It's hard to accept we live in the Shadowlands – as we saw last week – when we have such seemingly concrete realities in our everyday lives. In this week's Ecclesiastes passage Solomon reflects further on what we can see, taste and feel all around us every day.
Taste: We work to eat. 'The labourer's appetite works for him; his hunger drives him on' (Proverbs 16:26). We work to survive, but as the treadmill goes round our inner life is left longing for fulfilment and satisfaction is not felt. Even if we are physically full, we are not satisfied. Bread alone does not meet our deepest needs. Nor does the fanciest of foods or the finest of wines. But we still work for them as though they do.
Think: Maybe wisdom and education is the way. Perhaps there is a really smart poor man who knows how to conduct himself before others – to ingratiate himself. But what do the poor gain by that?
See: The eyes are part of our physical equipment – we can use them to enjoy life and find contentment. But, 'The eye never has enough of seeing, nor the ear its fill of hearing' (Ecclesiastes 1:8).
There is plenty to see, but an inward desire prevents us from ever being entirely content. Sometimes what we see and then desire makes us lose even what we have. Luther mentions Aesop's fable about the dog who snatches at the meat in the mirror and then loses the morsel in its mouth.
Verses 10-12 of chapter 6 are the middle of the book and really mark the end of reflecting on the past. The emphasis from now on will be looking at the future. Naming is important in the Bible – indeed it is important in our culture. Whether it was man giving names to all the animals, or today the abuse of power that can often occur through labelling. To name is to have knowledge and control of someone. What the preacher is saying here is that we cannot escape our limitations. We can name things, we can question things – we can study things. We can even debate the how and why of things with God – like Job did. But God is way beyond that.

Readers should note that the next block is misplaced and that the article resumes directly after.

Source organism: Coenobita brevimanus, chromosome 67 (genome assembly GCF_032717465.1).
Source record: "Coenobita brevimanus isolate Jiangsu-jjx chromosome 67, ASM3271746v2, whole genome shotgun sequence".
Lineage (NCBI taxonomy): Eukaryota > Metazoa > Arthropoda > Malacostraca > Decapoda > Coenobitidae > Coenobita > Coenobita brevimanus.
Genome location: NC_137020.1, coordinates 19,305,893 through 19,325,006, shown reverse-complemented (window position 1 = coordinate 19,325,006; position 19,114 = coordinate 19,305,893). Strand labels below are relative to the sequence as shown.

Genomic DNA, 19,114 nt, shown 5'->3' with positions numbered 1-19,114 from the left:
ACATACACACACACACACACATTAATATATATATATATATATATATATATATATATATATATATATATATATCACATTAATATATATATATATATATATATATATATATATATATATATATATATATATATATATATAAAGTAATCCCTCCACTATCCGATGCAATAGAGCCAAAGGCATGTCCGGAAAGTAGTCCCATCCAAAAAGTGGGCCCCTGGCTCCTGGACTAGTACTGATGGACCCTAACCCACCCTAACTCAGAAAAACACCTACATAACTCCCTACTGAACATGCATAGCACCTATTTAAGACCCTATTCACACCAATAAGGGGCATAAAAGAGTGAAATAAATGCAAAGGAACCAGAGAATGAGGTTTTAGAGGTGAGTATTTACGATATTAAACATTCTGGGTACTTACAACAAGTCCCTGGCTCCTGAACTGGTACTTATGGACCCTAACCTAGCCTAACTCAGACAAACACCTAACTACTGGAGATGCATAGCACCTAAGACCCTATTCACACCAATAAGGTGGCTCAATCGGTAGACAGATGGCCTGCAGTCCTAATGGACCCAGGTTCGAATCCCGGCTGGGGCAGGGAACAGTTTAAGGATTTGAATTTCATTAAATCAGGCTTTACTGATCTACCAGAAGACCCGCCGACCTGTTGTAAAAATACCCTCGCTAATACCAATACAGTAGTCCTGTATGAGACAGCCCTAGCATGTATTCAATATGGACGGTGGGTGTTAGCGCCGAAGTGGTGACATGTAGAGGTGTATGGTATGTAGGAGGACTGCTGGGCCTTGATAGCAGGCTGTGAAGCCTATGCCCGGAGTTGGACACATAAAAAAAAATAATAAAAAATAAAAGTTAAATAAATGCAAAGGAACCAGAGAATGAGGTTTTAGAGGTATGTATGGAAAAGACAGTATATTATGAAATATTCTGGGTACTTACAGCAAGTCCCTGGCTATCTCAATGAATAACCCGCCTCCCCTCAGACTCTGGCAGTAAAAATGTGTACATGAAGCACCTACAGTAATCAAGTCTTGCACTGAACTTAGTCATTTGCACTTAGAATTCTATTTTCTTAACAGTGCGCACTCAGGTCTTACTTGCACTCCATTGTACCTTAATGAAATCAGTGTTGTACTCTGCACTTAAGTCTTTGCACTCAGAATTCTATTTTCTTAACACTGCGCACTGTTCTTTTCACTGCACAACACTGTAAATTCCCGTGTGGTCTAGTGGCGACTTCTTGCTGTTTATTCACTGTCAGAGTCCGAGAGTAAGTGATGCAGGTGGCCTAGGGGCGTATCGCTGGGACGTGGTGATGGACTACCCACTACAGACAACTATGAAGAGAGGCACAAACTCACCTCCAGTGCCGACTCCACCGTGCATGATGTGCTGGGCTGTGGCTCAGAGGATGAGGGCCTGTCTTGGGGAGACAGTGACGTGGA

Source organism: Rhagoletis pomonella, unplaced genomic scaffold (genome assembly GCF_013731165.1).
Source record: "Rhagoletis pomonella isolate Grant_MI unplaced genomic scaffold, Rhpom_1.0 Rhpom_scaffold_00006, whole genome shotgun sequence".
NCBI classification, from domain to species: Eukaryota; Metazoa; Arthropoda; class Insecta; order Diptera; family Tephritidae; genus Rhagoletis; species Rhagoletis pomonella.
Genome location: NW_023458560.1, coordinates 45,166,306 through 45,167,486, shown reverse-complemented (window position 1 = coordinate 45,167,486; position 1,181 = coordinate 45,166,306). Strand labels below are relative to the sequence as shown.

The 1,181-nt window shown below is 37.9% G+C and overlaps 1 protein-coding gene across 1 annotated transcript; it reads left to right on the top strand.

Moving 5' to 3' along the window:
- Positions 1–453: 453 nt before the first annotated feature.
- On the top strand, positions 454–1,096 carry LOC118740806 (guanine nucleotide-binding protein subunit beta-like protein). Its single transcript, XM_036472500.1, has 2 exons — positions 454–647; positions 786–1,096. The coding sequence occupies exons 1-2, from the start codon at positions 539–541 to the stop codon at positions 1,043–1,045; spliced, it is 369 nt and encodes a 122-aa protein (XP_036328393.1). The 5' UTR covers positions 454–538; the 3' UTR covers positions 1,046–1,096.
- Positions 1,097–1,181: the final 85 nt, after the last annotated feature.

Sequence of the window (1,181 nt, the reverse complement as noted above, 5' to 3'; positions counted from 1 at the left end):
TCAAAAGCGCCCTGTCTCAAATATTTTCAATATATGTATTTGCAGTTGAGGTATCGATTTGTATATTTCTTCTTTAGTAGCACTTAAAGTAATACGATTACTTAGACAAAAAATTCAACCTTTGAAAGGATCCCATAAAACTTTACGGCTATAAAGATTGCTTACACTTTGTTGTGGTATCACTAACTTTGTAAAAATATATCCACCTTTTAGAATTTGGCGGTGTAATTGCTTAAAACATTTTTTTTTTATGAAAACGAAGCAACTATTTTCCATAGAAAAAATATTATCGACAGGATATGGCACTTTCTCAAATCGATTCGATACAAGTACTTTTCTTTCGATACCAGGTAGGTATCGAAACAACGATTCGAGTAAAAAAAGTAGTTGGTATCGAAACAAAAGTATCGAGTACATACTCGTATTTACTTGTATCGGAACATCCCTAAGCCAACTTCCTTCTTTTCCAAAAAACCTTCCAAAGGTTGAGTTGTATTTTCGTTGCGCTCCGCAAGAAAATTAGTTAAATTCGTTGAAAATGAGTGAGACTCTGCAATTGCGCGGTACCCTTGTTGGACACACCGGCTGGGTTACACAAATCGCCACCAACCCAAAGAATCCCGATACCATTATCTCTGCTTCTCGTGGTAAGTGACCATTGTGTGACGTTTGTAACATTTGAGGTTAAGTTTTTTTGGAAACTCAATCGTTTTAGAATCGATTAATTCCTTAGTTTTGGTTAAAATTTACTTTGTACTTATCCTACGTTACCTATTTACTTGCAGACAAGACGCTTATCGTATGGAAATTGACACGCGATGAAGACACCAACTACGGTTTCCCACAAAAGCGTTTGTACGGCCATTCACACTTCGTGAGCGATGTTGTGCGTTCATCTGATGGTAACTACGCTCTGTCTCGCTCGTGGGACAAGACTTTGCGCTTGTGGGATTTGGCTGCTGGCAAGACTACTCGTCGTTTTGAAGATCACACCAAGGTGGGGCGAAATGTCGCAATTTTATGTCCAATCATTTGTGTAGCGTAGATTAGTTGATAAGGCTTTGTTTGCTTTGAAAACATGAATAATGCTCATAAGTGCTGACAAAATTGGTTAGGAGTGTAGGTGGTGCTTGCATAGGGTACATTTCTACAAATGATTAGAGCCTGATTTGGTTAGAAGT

What is the point of arguing with God about the way things are? Words cannot change the world. 'The more the words, the less the meaning' (verse 11). If ever there was a verse for social media that is surely a main contender!
Perhaps some think this should be a verse above every pulpit. But this is not really an argument for short sermons but rather an observation that words sometimes add to the futility of life.
Here is the real question of life. What will satisfy? We need something that will be adequate for every day, which will be lifelong and not merely passing, which can cope with the inherent futility of life under the sun and the shortness of life. Something that brings us meaning and takes us out of the shadows.
The two questions that follow are difficult but key questions in anyone's life.
Who knows what is good for a person in life? (verse 12). Is there any human philosophy or religion that can answer this? Who can tell? There are no absolute values to live for and no practical certainties to plan for. This is what life is like. Who knows what is good in human existence? God knows.
And this is where the gospel comes in. This is where Jesus comes in. 'I have come that they might have life and have it more abundantly' – have it to the full.
And, 'Who can tell him what will happen after the sun after he is gone?' (verse 12).
Yes, there is an afterlife – the dead are judged according to what they have done.
Yes – there is more to this life. There is more than bread and more than materialism.
Yes – there are words that have meaning and bring life. In the beginning was the Word. Man does not live by bread alone but by every word that comes from the mouth of God.
Yes – we can know and name. We can understand and grow.
Yes we can enjoy all the good things that we have in this world. But only when we realise that every good and perfect gift is from above.
There is meaning, there is contentment and that is found in Christ. 'You have made known to me the path of life; you will fill me with joy in your presence, with eternal pleasures at your right hand' (Psalm 16:11).
The British essayist and poet Joseph Addison (1672–1718) wrote, 'The grand essentials to happiness in this life are something to do, someone to love, and something to hope for.' Addison probably didn't have Christianity in mind when he wrote that, but it still applies. We have all three in Jesus Christ!
Christian, you have it. Unbeliever, what do you have? Do you want it? Seek and you shall find...